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"László is a Hungarian writer."

Translation:László magyar író.

July 22, 2016

12 Comments


https://www.duolingo.com/profile/bethanne30

Where is the verb in this sentence? Is it implied?


https://www.duolingo.com/profile/vvsey

Yes, it is implied. In the third person, when the statement is a noun-like clause (sorry, don't know the exact term) or an adjective, the verb "van" is omitted. And this is not optional. When it is an adverb, a location, etc. then "van" is necessary.

László író - László is a writer.
László éhes - László is hungry.
László otthon van - László is at home.
László jól van - László is well.


https://www.duolingo.com/profile/mizinamo

I think the term you're looking for is noun phrase.


https://www.duolingo.com/profile/vvsey

Thanks! In Hungarian: "névszói állítmány".


https://www.duolingo.com/profile/bethanne30

Yes, that makes sense. Thank you!


https://www.duolingo.com/profile/Margeauxpolo

Oh man, i got it wrong because i used leslie


https://www.duolingo.com/profile/dcseain

Why is egy optional here? Does it make a difference if it's said vs not?


https://www.duolingo.com/profile/MrtonPolgr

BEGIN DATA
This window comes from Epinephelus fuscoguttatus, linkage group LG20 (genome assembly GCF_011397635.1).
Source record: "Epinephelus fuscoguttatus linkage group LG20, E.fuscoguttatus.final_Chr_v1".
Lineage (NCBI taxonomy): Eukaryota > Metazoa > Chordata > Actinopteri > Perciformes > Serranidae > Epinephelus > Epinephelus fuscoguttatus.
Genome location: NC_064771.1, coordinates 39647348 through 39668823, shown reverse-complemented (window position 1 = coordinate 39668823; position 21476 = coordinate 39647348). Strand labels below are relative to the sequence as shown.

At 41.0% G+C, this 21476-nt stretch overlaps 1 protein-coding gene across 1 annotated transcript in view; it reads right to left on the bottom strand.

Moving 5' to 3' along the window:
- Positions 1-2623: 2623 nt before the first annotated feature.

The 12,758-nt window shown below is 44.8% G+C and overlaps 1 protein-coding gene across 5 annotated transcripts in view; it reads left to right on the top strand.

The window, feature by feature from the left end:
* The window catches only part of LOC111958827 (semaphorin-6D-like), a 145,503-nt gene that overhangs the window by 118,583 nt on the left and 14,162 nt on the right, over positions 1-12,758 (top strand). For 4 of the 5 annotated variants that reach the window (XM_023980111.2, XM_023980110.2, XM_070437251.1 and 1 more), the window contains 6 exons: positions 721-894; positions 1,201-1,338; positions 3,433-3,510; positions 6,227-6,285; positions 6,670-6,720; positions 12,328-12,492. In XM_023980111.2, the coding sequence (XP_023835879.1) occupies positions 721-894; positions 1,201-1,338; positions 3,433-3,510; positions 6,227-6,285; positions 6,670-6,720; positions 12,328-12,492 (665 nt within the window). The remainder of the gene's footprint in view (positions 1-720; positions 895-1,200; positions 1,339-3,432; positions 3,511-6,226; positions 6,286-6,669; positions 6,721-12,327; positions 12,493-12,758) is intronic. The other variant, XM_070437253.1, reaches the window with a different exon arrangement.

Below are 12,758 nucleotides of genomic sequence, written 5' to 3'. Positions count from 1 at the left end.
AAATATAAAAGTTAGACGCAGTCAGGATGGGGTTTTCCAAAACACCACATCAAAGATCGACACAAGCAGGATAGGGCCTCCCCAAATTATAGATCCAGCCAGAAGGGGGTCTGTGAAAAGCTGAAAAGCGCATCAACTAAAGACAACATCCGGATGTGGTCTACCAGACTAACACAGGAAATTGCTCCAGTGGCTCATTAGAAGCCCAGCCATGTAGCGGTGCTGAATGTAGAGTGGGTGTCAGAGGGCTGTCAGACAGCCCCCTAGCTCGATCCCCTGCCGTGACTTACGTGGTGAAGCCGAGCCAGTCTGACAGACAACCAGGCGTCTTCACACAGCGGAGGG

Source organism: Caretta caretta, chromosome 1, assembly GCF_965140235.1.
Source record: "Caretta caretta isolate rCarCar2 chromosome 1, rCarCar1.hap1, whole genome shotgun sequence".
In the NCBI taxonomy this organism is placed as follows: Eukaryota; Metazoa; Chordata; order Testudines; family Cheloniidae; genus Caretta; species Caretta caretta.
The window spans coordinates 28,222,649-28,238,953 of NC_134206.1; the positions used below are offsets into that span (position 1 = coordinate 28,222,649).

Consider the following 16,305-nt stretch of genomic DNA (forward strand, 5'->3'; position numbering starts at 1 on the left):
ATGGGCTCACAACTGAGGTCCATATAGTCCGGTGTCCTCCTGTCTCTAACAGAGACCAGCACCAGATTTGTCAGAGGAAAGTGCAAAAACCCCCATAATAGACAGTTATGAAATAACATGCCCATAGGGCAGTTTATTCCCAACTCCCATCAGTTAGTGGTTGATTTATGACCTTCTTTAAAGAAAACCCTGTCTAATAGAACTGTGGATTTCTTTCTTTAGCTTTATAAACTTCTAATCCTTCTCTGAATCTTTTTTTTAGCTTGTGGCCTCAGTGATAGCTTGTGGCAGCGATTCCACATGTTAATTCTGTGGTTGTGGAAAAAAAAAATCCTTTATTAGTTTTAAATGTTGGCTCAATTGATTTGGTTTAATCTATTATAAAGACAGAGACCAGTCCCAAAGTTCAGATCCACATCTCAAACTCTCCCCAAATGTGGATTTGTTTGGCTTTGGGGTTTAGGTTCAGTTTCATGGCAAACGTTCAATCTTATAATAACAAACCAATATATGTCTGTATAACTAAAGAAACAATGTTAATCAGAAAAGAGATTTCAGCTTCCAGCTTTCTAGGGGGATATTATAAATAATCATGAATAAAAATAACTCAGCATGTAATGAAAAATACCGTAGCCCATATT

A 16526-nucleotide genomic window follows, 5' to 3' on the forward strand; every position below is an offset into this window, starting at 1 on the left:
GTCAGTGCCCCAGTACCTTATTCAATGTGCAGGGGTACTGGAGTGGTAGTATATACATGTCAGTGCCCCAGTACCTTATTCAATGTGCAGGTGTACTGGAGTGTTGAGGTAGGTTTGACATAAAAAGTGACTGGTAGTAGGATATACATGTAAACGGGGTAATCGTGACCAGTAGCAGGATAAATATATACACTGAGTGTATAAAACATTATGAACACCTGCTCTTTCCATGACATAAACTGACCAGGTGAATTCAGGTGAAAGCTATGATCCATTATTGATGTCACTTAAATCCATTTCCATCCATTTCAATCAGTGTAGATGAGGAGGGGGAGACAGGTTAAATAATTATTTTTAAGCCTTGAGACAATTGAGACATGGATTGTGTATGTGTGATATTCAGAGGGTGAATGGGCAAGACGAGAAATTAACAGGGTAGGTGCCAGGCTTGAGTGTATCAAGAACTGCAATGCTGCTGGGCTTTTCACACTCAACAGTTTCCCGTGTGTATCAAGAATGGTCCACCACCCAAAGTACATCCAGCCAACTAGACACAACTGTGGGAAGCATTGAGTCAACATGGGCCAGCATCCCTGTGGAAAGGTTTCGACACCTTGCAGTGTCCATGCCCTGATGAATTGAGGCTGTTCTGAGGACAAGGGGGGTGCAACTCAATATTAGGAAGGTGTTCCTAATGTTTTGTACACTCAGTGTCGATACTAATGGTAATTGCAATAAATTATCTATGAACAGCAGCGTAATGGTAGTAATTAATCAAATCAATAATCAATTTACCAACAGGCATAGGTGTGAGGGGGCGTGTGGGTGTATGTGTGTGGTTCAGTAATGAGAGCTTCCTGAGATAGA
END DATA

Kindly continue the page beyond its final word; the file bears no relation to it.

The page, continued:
I feel like it would be less common without "egy" and it would be hard to intonate without emphasizing "magyar" if there's no "egy" imo


https://www.duolingo.com/profile/AlexPhysique

where is "egy"?


https://www.duolingo.com/profile/dcseain

Like vagy (are), it is often omitted in constructions like this.


https://www.duolingo.com/profile/EsNkzo

Would "László egy magyar író" be more accurate because of the "is a"?


https://www.duolingo.com/profile/MrtonPolgr

It may be a better translation but I wouldn't say this is because of the "is a". Sometimes it's actually more natural not to include "a" in the Hungarian version and I feel there is a nuanced difference here as well - although in my opinion, that difference makes the "egy" version sound a bit better.

Anyways, you might come across people here on DL who want to simplify stuff by saying "egy is optional" or something like this but I'd ask you not to listen to them, in order to avoid further complications. Sentences don't sound the same with or without "egy" in most cases, to the extent one of the versions may sound less common/even unnatural. It's more like there is a legitimate third option besides using "a/az" or "egy" which happens to be more similar to "egy" and therefore it mostly translates to using "a/an" in English.

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